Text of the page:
|Strategic Thinking||Strategic Planning|
|Vision of the Future||Only the shape of the future can be predicted.||A future that is predictable and specifiable in detail.|
|Strategic Formulation and Implementation||Formulation and implementation are interactive rather than sequential and discrete.||The roles of formulation and implementation can be neatly divided.|
|Managerial Role in Strategy Making||Lower-level managers have a voice in strategy-making, as well as greater latitude to respond opportunistically to developing conditions.||Senior executives obtain the needed information from lower-level managers, and then use it to create a plan which is, in turn, disseminated to managers for implementation.|
|Control||Relies on self-reference – a sense of strategic intent and purpose embedded in the minds of managers throughout the organisation that guides their choices on a daily basis in a process that is often difficult to measure and monitor from above.||Asserts control through measurement systems, assuming that organisations can measure and monitor important variables both accurately and quickly.|
|Managerial Role in Implementation||All managers understand the larger system, the connection between their roles and the functioning of that system, as well as the interdependence between the various roles that comprise the system.||Lower-level managers need only know his or her own role well and can be expected to defend only his or her own turf.|
|Strategy Making||Sees strategy and change as inescapably linked and assumes that finding new strategic options and implementing them successfully is harder and more important than evaluating them.||The challenge of setting strategic direction is primarily analytic.|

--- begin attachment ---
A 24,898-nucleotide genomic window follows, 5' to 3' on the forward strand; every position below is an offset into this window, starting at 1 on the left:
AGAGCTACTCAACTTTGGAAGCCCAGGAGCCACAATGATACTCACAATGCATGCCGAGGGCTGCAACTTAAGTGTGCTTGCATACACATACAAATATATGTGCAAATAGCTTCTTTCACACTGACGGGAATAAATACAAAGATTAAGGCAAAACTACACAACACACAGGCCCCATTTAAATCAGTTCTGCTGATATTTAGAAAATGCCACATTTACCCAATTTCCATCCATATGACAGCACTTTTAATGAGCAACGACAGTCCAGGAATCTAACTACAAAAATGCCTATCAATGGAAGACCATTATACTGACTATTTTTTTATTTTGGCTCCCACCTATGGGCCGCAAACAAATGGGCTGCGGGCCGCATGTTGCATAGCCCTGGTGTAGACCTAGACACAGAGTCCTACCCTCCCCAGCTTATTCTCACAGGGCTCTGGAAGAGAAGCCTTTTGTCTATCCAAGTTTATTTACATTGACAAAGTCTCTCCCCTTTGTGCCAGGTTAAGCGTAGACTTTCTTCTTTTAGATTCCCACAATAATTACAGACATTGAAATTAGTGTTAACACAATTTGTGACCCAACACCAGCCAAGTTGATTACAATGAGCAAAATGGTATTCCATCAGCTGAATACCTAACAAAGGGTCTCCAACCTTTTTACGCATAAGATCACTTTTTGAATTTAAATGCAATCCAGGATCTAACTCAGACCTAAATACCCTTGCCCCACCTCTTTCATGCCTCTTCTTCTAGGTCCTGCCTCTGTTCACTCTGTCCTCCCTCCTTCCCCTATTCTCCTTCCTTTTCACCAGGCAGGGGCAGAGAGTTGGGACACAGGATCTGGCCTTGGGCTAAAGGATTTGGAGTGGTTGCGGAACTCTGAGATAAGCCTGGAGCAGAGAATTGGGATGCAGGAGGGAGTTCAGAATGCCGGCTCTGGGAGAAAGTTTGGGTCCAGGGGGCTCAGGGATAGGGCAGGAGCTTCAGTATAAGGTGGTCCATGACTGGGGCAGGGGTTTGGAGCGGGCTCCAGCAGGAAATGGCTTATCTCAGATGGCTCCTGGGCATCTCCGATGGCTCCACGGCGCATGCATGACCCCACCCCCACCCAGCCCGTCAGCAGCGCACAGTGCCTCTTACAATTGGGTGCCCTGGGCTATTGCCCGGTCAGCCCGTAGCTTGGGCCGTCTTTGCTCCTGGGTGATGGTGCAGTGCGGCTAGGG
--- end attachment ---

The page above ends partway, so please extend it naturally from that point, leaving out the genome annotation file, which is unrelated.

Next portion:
|Process and Outcome||Sees the planning process itself as a critical value-adding element.||Focus is on the creation of the plan as the ultimate objective.|
Strategic thinking competencies
Liedtka observed five “major attributes of strategic thinking in practice” that resemble competencies.
The first competency, a systems perspective, refers to being able to understand implications of strategic actions. "A strategic thinker has a mental model of the complete end-to-end system of value creation, his or her role within it, and an understanding of the competencies it contains."
A second competency underlying strategic thinking is intent focused which means more determined and less distractible than rivals in the marketplace. Crediting Hamel and Prahalad with popularising the concept, Liedtka describes strategic intent as "the focus that allows individuals within an organization to marshal and leverage their energy, to focus attention, to resist distraction, and to concentrate for as long as it takes to achieve a goal."
Thinking in time means being able to hold past, present and future in mind at the same time to create better decision making and speed implementation. "Strategy is not driven by future intent alone. It is the gap between today’s reality and intent for the future that is critical." Scenario planning is a practical application for incorporating "thinking in time" into strategy making.
A fourth strategic thinking competency is being hypothesis driven, ensuring that both creative and critical thinking are incorporated into strategy making. This competency explicitly incorporates the scientific method into strategic thinking.
The final strategic thinking competency is intelligent opportunism, which means being responsive to good opportunities. "The dilemma involved in using a well-articulated strategy to channel organisational efforts effectively and efficiently must always be balanced against the risks of losing sight of alternative strategies better suited to a changing environment."